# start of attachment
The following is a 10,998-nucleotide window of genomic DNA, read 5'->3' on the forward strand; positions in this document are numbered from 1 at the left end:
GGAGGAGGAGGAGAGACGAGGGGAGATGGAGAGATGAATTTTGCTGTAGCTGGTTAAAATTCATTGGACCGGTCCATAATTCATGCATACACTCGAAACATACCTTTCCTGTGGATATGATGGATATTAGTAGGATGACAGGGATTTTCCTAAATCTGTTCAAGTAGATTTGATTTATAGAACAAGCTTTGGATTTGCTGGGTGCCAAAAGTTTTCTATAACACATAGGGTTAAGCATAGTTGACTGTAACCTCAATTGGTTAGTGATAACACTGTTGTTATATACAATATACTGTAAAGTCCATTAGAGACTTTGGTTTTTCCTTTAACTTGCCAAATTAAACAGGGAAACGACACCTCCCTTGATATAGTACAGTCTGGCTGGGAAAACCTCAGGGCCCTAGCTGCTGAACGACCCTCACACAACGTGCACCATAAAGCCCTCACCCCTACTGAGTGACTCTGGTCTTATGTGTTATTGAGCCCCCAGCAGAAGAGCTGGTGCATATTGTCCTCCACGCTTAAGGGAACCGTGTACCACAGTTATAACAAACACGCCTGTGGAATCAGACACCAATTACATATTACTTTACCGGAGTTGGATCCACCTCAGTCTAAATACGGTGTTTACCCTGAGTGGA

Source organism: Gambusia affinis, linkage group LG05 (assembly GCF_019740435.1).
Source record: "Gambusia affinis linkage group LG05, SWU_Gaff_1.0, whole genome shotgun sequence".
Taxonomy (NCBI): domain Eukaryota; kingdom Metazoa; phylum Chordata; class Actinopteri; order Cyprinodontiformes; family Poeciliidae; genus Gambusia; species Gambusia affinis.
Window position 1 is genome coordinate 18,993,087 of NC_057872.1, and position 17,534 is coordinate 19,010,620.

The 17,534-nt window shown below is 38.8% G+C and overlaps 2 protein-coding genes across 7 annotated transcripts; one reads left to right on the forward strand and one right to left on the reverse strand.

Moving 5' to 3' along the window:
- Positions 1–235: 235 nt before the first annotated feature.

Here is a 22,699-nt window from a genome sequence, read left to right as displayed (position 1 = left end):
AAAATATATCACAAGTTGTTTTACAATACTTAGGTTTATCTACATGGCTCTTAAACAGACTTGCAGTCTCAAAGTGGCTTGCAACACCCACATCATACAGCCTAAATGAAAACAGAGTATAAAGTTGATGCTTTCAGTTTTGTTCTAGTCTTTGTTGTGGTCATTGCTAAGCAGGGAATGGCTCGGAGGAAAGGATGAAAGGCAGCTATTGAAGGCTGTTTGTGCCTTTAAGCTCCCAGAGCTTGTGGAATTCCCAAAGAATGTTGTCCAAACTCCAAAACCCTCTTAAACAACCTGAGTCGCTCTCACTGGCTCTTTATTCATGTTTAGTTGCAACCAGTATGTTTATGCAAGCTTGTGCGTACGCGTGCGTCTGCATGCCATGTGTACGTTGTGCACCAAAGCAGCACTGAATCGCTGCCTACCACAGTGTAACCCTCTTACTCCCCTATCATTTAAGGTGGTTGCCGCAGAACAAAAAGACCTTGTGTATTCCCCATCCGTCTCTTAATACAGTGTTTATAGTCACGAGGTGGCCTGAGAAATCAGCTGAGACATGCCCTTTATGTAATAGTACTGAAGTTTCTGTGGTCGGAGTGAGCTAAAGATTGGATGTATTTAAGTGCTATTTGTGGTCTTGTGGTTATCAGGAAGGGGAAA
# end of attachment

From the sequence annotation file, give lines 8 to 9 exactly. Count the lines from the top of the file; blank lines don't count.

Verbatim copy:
Moving 5' to 3' along the window:
- Positions 1–235: 235 nt before the first annotated feature.